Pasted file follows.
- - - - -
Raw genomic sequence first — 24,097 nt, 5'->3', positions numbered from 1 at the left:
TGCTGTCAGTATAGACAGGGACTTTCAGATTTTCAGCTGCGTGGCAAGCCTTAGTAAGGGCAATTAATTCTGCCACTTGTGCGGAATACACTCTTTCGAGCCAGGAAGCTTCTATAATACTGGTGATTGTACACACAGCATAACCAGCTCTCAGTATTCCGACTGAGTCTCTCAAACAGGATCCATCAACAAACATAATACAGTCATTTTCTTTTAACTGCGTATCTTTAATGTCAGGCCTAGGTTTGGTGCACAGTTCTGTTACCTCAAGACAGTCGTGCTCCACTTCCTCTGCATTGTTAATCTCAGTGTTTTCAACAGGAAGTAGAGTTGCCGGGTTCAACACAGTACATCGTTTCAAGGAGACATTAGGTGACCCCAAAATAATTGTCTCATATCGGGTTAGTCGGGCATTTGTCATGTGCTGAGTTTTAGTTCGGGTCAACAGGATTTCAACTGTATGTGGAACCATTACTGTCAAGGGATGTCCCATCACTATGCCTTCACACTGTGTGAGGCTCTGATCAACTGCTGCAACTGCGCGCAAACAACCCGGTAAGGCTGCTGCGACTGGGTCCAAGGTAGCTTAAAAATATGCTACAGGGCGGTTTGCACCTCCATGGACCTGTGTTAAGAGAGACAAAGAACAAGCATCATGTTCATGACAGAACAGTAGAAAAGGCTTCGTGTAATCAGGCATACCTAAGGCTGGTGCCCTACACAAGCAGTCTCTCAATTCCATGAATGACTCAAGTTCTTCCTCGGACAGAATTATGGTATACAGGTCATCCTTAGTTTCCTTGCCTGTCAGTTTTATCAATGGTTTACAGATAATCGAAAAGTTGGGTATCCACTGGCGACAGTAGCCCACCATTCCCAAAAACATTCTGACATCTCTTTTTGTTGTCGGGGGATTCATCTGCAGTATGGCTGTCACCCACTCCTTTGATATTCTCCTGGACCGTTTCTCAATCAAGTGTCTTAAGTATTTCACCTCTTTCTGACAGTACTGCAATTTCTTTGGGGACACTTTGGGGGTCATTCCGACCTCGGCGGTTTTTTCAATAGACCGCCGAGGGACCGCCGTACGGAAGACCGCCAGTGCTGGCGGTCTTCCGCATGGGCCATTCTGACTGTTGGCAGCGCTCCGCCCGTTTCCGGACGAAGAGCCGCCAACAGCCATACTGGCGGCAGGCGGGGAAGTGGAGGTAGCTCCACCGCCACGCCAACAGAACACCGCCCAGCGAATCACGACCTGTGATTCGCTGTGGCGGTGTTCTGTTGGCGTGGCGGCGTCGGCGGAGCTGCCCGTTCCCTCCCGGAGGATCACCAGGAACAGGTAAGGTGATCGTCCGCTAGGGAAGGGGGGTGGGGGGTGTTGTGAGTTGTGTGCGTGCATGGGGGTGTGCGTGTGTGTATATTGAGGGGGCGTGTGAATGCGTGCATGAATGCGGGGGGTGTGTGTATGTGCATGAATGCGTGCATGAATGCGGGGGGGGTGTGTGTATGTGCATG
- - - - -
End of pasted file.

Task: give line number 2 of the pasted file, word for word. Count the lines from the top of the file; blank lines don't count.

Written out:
TGCTGTCAGTATAGACAGGGACTTTCAGATTTTCAGCTGCGTGGCAAGCCTTAGTAAGGGCAATTAATTCTGCCACTTGTGCGGAATACACTCTTTCGAGCCAGGAAGCTTCTATAATACTGGTGATTGTACACACAGCATAACCAGCTCTCAGTATTCCGACTGAGTCTCTCAAACAGGATCCATCAACAAACATAATACAGTCATTTTCTTTTAACTGCGTATCTTTAATGTCAGGCCTAGGTTTGGTGCACAGTTCTGTTACCTCAAGACAGTCGTGCTCCACTTCCTCTGCATTGTTAATCTCAGTGTTTTCAACAGGAAGTAGAGTTGCCGGGTTCAACACAGTACATCGTTTCAAGGAGACATTAGGTGACCCCAAAATAATTGTCTCATATCGGGTTAGTCGGGCATTTGTCATGTGCTGAGTTTTAGTTCGGGTCAACAGGATTTCAACTGTATGTGGAACCATTACTGTCAAGGGATGTCCCATCACTATGCCTTCACACTGTGTGAGGCTCTGATCAACTGCTGCAACTGCGCGCAAACAACCCGGTAAGGCTGCTGCGACTGGGTCCAAGGTAGCTTAAAAATATGCTACAGGGCGGTTTGCACCTCCATGGACCTGTGTTAAGAGAGACAAAGAACAAGCATCATGTTCATGACAGAACAGTAGAAAAGGCTTCGTGTAATCAGGCATACCTAAGGCTGGTGCCCTACACAAGCAGTCTCTCAATTCCATGAATGACTCAAGTTCTTCCTCGGACAGAATTATGGTATACAGGTCATCCTTAGTTTCCTTGCCTGTCAGTTTTATCAATGGTTTACAGATAATCGAAAAGTTGGGTATCCACTGGCGACAGTAGCCCACCATTCCCAAAAACATTCTGACATCTCTTTTTGTTGTCGGGGGATTCATCTGCAGTATGGCTGTCACCCACTCCTTTGATATTCTCCTGGACCGTTTCTCAATCAAGTGTCTTAAGTATTTCACCTCTTTCTGACAGTACTGCAATTTCTTTGGGGACACTTTGGGGGTCATTCCGACCTCGGCGGTTTTTTCAATAGACCGCCGAGGGACCGCCGTACGGAAGACCGCCAGTGCTGGCGGTCTTCCGCATGGGCCATTCTGACTGTTGGCAGCGCTCCGCCCGTTTCCGGACGAAGAGCCGCCAACAGCCATACTGGCGGCAGGCGGGGAAGTGGAGGTAGCTCCACCGCCACGCCAACAGAACACCGCCCAGCGAATCACGACCTGTGATTCGCTGTGGCGGTGTTCTGTTGGCGTGGCGGCGTCGGCGGAGCTGCCCGTTCCCTCCCGGAGGATCACCAGGAACAGGTAAGGTGATCGTCCGCTAGGGAAGGGGGGTGGGGGGTGTTGTGAGTTGTGTGCGTGCATGGGGGTGTGCGTGTGTGTATATTGAGGGGGCGTGTGAATGCGTGCATGAATGCGGGGGGTGTGTGTATGTGCATGAATGCGTGCATGAATGCGGGGGGGGTGTGTGTATGTGCATG